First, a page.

The gut microbiome is a critical part of human health. Research has shown that many types of bacteria may reside there. But other microorganisms live there too, like archaea, fungi, and viruses. New research has investigated the viruses in the gut microbiomes of humans, and added a trove of data to what was known about the genomes of viruses that inhabit the human gut. The more we can learn about all the microbes in the gastrointestinal tract, that easier it will be to discern how they can help or harm our health.
“The human gut virome is still vastly underexplored and many novel viruses are to be discovered, some of which could have important influences on processes impacting human health and disease,” said senior study author Jelle Matthijnssens, Ph.D., a professor at KU Leuven in Belgium.
The scientists behind this study also want to shed light on the connections between the gut microbiome and the human liver. The gut-liver axis could be involved in the development of liver diseases like alcoholic or non-alcoholic fatty liver disease, which the MicrobLiver project aims to study. This work could help researchers learn more about how to treat these disorders.
“In the framework of the MicrobLiver project, we aimed to generate a catalogue of virus genomes, which could be used in subsequent studies on several cohorts of people with early stages of alcoholic and non-alcoholic fatty liver disease,” said Matthijnssens.
Fecal samples are commonly used to assess the composition of gut microbiomes. In this work, the researchers collected 254 fecal samples from 204 Danish volunteers. In that group were fifty people aged six to eighteen with a BMI in the high range, and fifty sex- and age-matched people with a BMI in the normal range. There were also groups of adults aged 34 to 76, one of which had alcohol-related liver disease and the other, a sex-and age-matched cohort of healthy individuals. Viruses in the samples were isolated using a technique called the Novel Enrichment Technique Of Viromes (NetoVIR) protocol, and the genomes of those viruses were sequenced.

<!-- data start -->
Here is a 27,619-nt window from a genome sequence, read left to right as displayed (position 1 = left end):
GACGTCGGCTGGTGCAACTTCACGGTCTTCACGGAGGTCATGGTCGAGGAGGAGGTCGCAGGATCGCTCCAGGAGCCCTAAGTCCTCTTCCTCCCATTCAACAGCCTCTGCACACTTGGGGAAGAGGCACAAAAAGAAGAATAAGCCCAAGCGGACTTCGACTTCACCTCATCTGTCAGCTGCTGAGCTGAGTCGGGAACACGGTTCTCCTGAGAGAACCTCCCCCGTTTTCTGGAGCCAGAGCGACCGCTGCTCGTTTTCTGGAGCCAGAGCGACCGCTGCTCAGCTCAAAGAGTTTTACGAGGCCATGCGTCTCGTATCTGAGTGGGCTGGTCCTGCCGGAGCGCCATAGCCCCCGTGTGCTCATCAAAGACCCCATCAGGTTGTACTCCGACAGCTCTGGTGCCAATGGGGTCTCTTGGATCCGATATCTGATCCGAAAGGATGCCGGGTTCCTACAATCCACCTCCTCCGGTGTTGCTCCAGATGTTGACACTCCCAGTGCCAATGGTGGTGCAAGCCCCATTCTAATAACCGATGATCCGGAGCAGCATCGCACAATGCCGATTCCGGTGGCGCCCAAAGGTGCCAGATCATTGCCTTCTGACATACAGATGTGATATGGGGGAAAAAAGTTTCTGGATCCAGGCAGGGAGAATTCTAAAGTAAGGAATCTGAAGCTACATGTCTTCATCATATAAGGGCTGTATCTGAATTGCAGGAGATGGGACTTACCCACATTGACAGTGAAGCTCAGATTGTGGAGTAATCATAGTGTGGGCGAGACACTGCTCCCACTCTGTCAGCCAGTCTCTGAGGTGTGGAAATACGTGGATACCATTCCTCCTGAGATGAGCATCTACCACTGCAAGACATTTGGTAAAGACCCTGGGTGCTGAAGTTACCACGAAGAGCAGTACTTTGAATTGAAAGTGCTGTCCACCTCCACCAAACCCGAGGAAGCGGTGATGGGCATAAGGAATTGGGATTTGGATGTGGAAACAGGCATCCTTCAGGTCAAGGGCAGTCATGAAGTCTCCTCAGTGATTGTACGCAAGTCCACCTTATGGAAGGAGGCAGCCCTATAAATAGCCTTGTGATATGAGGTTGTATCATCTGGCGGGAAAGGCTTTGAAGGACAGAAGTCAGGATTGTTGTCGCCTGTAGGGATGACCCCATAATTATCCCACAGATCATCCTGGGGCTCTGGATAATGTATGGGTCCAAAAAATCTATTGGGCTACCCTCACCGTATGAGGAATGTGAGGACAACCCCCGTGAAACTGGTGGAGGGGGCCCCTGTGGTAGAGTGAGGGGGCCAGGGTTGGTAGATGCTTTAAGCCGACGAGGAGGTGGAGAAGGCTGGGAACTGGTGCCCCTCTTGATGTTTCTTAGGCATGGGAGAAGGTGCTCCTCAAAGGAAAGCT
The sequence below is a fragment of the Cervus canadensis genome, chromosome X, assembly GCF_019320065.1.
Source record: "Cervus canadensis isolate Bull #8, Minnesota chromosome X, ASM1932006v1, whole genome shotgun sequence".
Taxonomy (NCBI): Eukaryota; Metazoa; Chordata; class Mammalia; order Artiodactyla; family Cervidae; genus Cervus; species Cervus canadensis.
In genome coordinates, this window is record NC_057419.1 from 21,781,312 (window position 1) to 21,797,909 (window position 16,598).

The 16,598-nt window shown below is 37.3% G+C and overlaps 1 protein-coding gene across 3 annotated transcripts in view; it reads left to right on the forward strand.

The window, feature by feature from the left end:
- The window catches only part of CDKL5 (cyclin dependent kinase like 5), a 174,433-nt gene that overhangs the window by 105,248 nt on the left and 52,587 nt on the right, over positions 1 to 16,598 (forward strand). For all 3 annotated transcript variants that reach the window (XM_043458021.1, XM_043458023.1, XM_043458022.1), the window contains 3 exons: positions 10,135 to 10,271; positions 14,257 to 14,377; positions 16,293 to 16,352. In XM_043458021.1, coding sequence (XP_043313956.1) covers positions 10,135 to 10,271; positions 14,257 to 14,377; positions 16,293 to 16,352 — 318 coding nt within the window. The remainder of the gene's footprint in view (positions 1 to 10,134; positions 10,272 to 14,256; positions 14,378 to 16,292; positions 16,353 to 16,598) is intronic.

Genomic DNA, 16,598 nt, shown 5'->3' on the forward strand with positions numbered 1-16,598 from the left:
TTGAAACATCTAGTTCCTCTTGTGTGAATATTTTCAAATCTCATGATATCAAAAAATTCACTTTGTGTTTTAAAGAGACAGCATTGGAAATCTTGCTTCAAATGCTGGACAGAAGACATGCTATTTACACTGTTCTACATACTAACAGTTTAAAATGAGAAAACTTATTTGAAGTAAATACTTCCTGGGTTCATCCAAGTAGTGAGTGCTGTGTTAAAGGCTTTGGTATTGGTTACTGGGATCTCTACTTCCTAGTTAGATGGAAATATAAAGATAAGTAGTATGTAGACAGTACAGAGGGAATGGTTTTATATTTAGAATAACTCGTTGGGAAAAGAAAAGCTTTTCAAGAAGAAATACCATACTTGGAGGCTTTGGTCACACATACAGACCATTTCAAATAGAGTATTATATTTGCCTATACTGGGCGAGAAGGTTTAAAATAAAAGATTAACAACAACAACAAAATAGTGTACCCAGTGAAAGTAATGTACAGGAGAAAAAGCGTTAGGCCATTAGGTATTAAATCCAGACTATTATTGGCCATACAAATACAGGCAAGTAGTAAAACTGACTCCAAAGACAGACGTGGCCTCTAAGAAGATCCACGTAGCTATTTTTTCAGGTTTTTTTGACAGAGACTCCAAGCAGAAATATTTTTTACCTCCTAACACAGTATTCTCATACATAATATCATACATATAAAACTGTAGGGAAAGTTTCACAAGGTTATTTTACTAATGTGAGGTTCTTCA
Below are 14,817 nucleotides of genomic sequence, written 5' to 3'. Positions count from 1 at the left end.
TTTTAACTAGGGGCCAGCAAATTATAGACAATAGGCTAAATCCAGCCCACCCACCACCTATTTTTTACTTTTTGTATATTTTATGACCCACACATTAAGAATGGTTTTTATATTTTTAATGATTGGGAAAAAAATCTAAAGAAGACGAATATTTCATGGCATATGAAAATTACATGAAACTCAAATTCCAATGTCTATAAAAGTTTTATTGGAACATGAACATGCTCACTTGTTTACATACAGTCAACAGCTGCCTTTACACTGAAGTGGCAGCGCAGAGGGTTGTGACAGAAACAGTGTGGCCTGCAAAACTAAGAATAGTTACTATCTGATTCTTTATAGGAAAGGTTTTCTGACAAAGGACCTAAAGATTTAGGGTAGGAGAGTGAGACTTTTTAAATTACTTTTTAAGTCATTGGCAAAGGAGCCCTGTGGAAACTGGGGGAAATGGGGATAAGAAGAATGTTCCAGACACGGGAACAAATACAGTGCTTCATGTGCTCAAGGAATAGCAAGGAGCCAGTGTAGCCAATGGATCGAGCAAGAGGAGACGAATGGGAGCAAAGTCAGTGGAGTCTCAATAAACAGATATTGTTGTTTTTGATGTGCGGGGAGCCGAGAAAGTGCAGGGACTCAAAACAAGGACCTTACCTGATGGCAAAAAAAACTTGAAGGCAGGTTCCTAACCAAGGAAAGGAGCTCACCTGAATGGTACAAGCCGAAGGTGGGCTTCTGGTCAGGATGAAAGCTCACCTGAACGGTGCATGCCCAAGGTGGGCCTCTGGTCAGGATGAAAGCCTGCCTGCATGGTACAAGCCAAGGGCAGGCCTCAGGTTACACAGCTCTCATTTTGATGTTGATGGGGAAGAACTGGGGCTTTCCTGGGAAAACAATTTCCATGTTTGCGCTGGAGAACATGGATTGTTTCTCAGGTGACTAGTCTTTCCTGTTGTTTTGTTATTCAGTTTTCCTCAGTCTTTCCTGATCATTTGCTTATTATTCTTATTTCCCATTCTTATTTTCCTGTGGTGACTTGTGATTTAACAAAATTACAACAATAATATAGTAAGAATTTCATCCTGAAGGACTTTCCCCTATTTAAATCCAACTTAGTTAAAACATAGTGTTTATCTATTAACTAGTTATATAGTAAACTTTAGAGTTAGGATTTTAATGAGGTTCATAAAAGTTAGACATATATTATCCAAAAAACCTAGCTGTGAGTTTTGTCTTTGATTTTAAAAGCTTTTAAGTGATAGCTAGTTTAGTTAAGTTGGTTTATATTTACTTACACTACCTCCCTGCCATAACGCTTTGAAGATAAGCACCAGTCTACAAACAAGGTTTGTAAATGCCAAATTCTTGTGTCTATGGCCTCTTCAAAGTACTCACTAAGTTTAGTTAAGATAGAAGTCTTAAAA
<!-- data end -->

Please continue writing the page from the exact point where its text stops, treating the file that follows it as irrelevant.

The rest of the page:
Partial sequences were obtained from 12,986 viruses, revealing 190,029 viral genes. The data that was generated from this study has been called the Danish Enteric Virome Catalog (DEVoC).
This research indicated that there were some viral genomes found in several healthy subjects; the genomes of 39 viruses were identified in at least ten healthy people. When compared to public databases, it was found that two viral genomes are common around the world. Both are viruses that infect bacteria, called bacteriophages. The first could be found in about 20 percent of subjects, it was a crAss-like phage. The second was a virus that infects Bacteroides dorei bacteria, called LoVEphage (for Lots of Viral Elements), which was found in about 14 percent of subjects.
“Our findings further emphasize that the human gut virome is still understudied and that many novel viruses are to be discovered. Especially the identification of novel phages shared by people across the globe is of interest to be studied in more depth,” said Matthijnssens.
The researchers are planning to study the viromes of patients with alcoholic and non-alcoholic fatty liver disease, in the hopes of finding biomarkers of disease that could be used as diagnostic tools or help guide treatments.